The history of Western art is largely one of exclusivity: European and American art has, for the most part, been the province and the property of the white, rich and powerful.
Well, a current local, interactive installation — … of the Cave, at LIFT Contemporary — is based on exclusivity, too: You have to be a member of the Eastern Band of the Cherokee to participate in it.
Although some non-native historians insist that the Cherokee never lived in caves, the name of the exhibit comes from a term other groups of native people used to describe the Cherokee — a term that translates to “People of the Cave.”
Gallery owners Natalie Smith and Leon Grodski view the cave as a metaphor for rebirth, something they see happening in Cherokee every day. Smith says the concept for the piece came from a conversation she had with Chief Michael Hicks, who remarked, after hearing about the couple’s plans for LIFT’S international opening exhibit, that he’d like to see work by and about Cherokees.
Grodski says that Flight, LIFT’s inaugural show, took two years to curate. He then began, he says, to look around — to listen to “what is right here.”
… of the Cave opens in LIFT’s front gallery with works by 10 Cherokee artists, some emerging and some well known for traditional works. Using rebirth as their theme, all 10 have created pieces that challenged them conceptually.
The gallery’s second room is taken up with the installation. The walls, ceiling and floor of the space have been transformed into a literal, dimly lit cave covered with writings and drawings.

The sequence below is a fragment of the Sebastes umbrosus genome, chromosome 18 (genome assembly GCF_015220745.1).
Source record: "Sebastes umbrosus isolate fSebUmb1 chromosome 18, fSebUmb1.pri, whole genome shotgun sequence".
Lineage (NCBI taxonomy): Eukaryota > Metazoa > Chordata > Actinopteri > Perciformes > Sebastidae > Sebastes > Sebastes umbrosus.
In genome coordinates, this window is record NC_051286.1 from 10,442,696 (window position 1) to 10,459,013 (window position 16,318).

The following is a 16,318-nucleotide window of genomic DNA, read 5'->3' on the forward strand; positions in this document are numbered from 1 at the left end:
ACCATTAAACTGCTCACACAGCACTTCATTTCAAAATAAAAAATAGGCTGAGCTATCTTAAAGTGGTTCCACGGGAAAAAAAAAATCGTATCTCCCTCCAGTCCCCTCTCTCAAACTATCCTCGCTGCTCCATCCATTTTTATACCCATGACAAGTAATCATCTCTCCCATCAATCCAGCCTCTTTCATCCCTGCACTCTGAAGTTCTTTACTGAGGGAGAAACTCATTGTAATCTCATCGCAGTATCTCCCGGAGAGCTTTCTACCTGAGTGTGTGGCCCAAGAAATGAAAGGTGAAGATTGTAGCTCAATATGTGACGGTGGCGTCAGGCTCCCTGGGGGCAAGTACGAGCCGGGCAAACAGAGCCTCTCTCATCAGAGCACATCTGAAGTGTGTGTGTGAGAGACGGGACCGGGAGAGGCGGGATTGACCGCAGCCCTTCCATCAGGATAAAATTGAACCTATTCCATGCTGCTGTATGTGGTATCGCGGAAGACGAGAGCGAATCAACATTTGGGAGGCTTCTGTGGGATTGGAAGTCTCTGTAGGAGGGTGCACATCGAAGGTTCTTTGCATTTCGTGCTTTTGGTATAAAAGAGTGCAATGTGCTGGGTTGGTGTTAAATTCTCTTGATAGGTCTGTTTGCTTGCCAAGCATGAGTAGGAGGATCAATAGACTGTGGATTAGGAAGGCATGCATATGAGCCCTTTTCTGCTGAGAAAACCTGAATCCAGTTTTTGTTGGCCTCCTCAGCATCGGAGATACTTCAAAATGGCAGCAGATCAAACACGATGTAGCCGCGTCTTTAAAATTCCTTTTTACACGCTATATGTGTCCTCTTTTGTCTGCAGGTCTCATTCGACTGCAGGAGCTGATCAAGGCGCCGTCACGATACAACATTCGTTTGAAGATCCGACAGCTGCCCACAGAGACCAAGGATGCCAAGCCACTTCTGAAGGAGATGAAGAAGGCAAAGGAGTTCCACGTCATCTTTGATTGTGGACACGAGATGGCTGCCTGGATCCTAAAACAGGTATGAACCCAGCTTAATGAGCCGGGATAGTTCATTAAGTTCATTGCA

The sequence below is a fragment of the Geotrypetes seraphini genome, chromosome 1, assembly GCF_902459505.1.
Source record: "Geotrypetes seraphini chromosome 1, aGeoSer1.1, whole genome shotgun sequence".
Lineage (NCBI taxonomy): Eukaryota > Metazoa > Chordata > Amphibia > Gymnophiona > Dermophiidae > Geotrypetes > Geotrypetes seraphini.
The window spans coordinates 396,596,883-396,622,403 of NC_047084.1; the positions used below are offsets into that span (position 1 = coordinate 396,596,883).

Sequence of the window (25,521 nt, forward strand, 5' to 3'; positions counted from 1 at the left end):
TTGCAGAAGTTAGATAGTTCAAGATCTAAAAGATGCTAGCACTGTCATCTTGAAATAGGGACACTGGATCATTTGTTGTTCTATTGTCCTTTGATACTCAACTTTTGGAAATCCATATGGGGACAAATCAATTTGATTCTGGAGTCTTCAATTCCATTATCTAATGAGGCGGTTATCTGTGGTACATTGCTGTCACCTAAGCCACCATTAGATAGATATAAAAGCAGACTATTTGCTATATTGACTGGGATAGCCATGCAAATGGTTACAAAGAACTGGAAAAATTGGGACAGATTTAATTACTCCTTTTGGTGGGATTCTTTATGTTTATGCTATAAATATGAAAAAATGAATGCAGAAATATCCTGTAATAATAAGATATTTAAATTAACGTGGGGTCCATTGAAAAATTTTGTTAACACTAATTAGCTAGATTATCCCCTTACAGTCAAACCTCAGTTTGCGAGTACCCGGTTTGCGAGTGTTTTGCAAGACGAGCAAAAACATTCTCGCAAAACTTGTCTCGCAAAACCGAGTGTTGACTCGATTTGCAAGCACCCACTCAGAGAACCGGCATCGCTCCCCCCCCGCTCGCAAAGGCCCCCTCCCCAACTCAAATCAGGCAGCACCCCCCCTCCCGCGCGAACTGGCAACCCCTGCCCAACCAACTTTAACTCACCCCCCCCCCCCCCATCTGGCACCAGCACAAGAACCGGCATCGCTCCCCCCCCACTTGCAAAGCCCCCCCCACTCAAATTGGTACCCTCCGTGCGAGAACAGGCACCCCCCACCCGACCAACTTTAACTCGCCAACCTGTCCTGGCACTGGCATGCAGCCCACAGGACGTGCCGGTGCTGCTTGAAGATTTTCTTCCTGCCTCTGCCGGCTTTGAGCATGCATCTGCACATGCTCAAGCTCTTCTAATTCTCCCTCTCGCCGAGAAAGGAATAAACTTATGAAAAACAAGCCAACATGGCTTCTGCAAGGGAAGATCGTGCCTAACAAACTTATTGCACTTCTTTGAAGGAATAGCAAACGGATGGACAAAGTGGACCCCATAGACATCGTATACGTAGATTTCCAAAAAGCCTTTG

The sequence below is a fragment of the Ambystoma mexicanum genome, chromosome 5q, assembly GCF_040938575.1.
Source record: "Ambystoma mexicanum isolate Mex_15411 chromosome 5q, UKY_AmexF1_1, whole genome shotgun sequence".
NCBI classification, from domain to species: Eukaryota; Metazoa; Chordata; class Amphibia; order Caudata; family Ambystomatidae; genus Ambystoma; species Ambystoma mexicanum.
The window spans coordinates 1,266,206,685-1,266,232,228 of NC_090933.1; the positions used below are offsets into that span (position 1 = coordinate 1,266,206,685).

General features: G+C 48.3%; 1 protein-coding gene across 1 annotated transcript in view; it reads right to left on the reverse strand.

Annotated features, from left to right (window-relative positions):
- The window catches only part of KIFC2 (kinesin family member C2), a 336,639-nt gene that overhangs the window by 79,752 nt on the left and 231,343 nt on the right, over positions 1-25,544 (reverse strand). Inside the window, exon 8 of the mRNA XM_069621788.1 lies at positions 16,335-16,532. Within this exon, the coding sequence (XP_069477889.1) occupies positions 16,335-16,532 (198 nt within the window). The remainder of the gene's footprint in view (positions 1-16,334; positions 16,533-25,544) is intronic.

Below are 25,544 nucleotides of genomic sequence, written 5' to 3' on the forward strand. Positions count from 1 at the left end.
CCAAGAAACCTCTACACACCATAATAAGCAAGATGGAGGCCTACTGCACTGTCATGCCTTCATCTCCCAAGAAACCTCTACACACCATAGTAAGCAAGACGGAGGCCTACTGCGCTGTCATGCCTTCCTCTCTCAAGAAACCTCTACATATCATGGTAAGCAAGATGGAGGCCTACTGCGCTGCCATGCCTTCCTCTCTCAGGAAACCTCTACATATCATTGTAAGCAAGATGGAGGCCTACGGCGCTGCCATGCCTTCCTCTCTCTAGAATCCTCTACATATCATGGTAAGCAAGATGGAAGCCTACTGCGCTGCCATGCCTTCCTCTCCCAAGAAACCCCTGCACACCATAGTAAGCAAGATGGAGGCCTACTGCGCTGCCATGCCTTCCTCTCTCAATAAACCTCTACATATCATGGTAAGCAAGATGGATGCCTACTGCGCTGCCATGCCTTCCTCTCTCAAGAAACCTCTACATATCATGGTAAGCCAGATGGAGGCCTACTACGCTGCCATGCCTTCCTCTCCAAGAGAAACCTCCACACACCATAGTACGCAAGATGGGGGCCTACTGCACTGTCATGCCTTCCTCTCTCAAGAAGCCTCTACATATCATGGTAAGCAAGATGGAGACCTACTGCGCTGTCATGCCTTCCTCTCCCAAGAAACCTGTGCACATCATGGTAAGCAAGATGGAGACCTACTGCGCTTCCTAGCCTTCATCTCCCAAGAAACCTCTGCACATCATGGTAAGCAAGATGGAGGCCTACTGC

Interestingly, the construction of the cave mirrors the concept of the piece: Well-known male artists (using recycled wood) did the framework. A mix of ages and sexes molded the wire base, and an older man guided the group of young people who added the papier mache to complete the cave shape. The finished walls were painted gray, and any member of the Eastern Band of the Cherokee was invited to write or draw on the walls.
“Our purpose,” says Smith, who is Cherokee, “is to give everyone a voice. It is a record of this time, about caring about your life and history. We have a wide-open opportunity for all to be active in our renaissance, to direct our own future. We can take back our democratic tradition.”
Some of the inscriptions on the wall are intensely personal: “I am sinking.” “Quit pulling me down, things need to change.” “I’m frustrated because I can’t understand Tsalagi [the Cherokee language].”
Other contributions are more universal: “As long as the sacred fire burns, our people will live.” “The past is real.” “That which stays the same is of our name.”
Still others offer admonitions: “Be still, be quiet, be grateful.” “Emancipate your mind from mental slavery.” “Don’t forget the past.” “Enjoy life — it could be short.” “Let’s stand together, not apart.” “Think … speak.”
Images on the walls are varied: They range from stick-figure hunters and traditional masks and medicine turtles to smiley faces. There is a Thunderbird, and a simple circle that surrounds the four-directions symbol. According to Smith, those who have expressed their hopes and concerns on the wall range in age from 5 to 72. She reveals that many teenagers come to write in the cave, often leaving simply their names.
“It’s an affirmation,” she says. “Now they are a part of the show.”
[Connie Bostic is an Asheville-based artist and writer. Her work is currently showing as part of Road in Sight: Contemporary Art in North Carolina at Duke University.]
… of the Cave shows at LIFT Contemporary (516 Tsali Blvd., in Cherokee) through Saturday, Aug. 13. Open Tuesdays through Saturdays from 11 a.m.-6 p.m., Sundays from 11 a.m.-4 p.m. (free admission on Fridays from 4-7 p.m.). Call (828) 497-0707 or visit www.liftcontemporary.org for more information.